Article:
Have you ever made any goofs in depicting your location or time period? Please share–the more humorous the better (we all have).
The Brothers of Baker Street is set in London in the autumn of 1997. Early in the first chapter I make a reference to a tabloid headline – “Prince Harry Fathers Love Child with Underage Martian Girl”. The headline is intended to be funny and absurd of course – but the truth is I’ve never followed the royals closely, and I got confused about their ages. Harry would have been only 13 in 1997–which makes the headline just slightly more unlikely than I had intended it to be.
Of the Reggie Heath novels, do you have a favorite book or scene that focuses on the place? Could you quote a short passage or give an example of how the location figures in your novels?
When I lived in the San Gabriel Valley, the smog was a very palpable thing. But then the Santa Ana winds would rush in. And so in The Baker Street Letters, when Reggie Heath is struggling after arriving in Los Angeles, I wrote this:
“The air had changed from the day before. He could feel it in his sinuses, and in eyes dry as sandpaper.
“The high grey haze had swept away to the ocean, where it was condensing on the horizon in a distinct amber layer, like the top of a custard pudding. Above that layer was a sky so clear and blue that it was startling.
“Palm fronds were blowing hard toward the west, advertising flyers and sheets of newspaper kited along the street and plastered themselves against utility poles, and the air was more hot and dry than at any time since he had touched down.
“As they entered the Valley, Reggie knew before the driver said it that this was a Santa Ana.” — The Baker Street Letters, 2009
I like to write about the weather in London as well. In The Brothers of Baker Street, I wrote this, regarding a character who is under the delusion of being related to Professor Moriarty:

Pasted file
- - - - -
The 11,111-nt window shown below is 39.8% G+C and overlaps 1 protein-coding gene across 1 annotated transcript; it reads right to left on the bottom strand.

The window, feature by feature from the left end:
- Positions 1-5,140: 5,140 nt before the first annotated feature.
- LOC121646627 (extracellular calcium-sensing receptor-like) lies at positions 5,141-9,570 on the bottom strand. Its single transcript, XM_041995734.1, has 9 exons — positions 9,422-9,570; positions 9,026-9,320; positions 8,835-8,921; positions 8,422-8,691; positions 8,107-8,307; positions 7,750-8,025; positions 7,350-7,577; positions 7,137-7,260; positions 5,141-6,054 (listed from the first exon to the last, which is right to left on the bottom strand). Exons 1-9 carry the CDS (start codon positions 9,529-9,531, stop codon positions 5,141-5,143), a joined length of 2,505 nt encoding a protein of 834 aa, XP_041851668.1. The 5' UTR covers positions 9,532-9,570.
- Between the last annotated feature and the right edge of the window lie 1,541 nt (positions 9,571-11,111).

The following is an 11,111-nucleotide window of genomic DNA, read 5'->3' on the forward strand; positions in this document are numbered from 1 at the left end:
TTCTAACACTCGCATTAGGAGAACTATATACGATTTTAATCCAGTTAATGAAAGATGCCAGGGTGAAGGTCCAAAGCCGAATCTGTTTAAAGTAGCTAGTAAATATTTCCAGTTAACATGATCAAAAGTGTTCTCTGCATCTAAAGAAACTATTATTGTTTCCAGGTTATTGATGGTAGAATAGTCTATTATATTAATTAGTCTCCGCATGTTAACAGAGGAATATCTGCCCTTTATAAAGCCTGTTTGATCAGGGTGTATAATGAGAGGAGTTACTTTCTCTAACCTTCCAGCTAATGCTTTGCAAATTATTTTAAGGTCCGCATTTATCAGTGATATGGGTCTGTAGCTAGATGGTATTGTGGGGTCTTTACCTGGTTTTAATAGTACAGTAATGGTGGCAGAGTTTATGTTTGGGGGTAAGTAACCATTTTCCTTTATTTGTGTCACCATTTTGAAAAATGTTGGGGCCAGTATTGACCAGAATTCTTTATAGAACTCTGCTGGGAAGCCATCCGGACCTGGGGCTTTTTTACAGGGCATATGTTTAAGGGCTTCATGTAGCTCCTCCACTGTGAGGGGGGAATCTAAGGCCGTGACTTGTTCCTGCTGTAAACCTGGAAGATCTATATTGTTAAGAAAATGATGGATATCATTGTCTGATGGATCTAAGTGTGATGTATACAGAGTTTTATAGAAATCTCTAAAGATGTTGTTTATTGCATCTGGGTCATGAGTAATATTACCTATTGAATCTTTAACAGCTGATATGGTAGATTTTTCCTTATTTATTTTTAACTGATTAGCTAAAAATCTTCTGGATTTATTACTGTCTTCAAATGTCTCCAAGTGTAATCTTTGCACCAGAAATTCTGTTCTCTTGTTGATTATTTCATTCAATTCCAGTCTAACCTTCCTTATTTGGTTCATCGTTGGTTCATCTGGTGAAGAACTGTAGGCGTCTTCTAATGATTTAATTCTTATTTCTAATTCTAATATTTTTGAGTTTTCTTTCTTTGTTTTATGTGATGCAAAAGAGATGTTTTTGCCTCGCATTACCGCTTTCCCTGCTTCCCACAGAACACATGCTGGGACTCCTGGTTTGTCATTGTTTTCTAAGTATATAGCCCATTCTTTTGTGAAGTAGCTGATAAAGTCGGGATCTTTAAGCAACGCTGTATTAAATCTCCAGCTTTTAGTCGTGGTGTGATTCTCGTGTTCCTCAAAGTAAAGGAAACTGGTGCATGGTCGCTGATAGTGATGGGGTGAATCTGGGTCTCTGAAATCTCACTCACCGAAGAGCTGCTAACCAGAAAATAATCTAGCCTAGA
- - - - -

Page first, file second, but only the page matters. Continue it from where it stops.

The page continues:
“Well on toward three in the morning, a smallish figure in a hooded gray mac stood at the far end of an isolated dock in the Limehouse district. The wooden base of the dock was dark brown-grey, the Thames beneath and beyond it was slate gray, the hooded mac that cloaked the figure was medium grey, and the fog that had begun to steal in around the pilings was light gray, almost white gray, almost pleasant to look at as it swirled gently up, over the planking of the dock. Standing at the end of the dock and looking out, one could almost see shapes, like small animals, leaping up out of the dark grey river into the light grey fog, darting chaotically about, swirling in cat curves and then vanishing, out of focus, like lost thoughts.” — The Brothers of Baker Street, 2011
Who are your favorite writers, and do you feel that other writers influenced you in your use of the spirit of place in your novels?
My novels wouldn’t exist if it were not for Sir Arthur Conan Doyle’s creation, and I’ve been a fan since childhood. But I know I cannot write about London in the way he did. If I emulate any one specific writer, it would be Dashiell Hammett, for the relationship he established between Nick and Nora Charles in The Thin Man.
What’s next for your protagonist?
There are still some issues to be resolved between Reggie Heath and Laura Rankin, and I will address that—partly—in the third book.
Michael, thanks again for taking part in Scene of the Crime.